The mean preoperative LogMAR BCVA was 0.65 (range 0.37–0.94), mean preoperative CRT was 500.6 um (range 408.3–592.9), mean preoperative IOP was 15.5 (range 12.5~18.6) mmHg, and mean operation time was 26.2 minutes (range 20.5~31.9). Twenty percent of patients received fluid–air exchange at the end of the procedure for preexisting or iatrogenic retinal breaks. No iatrogenic lens trauma at the trocar entrance was noted intraoperatively.

Postoperatively, the mean LogMAR BCVA was 0.22 (range −0.07–0.51); the mean CRT was 365.3 um (range 313.0~417.6); the mean IOP was 15.1 mmHg (range 12.5–17.6). The most common complication was IOP elevation which anti-glaucoma medication was necessary, occurring in 9 (18%) patients. Furthermore, 34 out of the 40 phakic eyes (85%) received cataract surgery within the follow-up period (Table 1).

Table 1 Patient Postoperative Demographics

Outcome analysis demonstrates significant BCVA and CRT improvement after MIVS. The mean change of BCVA in LogMAR is −0.43 (p< 0.001). The mean change of CRT is −135.3 um (p< 0.001). Comparing subgroups of ERM Type 1A, 1B, 1C, ANOVA showed significant differences in change of CRT. However, there was no difference in operation time or BCVA improvement among subgroups (Table 2). In order to eliminate the influence of cataract, a subanalysis was done to analyze the BCVA outcome of the pseudophakic group. Eyes were grouped by those who were pseudophakic from the start (preoperative pseudophakic eyes) and those initially phakic with subsequent cataract surgery (preoperative phakic eyes with subsequent cataract surgery). Pearson correlation coefficient analysis showed a −0.43 correlation of BCVA improvement with operation time; and a +0.43 correlation of BCVA improvement with patient’s age.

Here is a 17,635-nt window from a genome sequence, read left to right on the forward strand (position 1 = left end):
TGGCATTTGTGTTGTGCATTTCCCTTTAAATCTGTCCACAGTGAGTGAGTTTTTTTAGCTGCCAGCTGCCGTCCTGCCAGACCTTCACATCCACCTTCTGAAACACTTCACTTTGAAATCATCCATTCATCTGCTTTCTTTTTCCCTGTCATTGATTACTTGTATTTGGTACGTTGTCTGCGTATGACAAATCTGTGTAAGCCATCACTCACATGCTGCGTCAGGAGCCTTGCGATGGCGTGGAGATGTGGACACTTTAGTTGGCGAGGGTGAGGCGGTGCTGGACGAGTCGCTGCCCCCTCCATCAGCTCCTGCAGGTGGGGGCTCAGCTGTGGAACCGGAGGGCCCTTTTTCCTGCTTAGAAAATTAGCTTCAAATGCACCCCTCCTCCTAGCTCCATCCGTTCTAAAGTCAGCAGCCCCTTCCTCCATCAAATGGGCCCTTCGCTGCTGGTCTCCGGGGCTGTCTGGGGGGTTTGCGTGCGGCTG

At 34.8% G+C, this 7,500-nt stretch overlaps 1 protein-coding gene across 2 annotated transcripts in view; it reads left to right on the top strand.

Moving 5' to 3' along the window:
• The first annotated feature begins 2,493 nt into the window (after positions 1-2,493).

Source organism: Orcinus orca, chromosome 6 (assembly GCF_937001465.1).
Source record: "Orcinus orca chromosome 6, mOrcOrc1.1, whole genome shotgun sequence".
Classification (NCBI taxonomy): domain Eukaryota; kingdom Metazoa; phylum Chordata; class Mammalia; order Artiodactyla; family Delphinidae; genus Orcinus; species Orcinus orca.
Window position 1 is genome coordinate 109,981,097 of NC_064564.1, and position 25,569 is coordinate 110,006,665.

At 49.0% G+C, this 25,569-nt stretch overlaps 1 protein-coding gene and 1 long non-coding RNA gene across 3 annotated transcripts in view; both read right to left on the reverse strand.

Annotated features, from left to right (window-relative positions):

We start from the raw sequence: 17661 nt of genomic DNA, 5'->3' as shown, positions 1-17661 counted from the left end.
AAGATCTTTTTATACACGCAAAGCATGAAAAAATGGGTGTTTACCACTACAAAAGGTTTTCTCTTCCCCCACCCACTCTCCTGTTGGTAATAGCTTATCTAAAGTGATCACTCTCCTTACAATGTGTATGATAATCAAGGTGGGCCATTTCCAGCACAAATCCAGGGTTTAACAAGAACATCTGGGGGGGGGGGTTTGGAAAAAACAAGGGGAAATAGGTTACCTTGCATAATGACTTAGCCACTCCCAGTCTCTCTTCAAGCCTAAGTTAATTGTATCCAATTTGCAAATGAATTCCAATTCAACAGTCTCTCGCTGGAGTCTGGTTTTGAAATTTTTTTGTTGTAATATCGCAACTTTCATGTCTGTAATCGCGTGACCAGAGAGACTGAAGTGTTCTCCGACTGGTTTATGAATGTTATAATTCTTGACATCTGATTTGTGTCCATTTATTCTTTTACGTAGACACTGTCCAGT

Table 2 ANOVA ERM Subgroup Analysis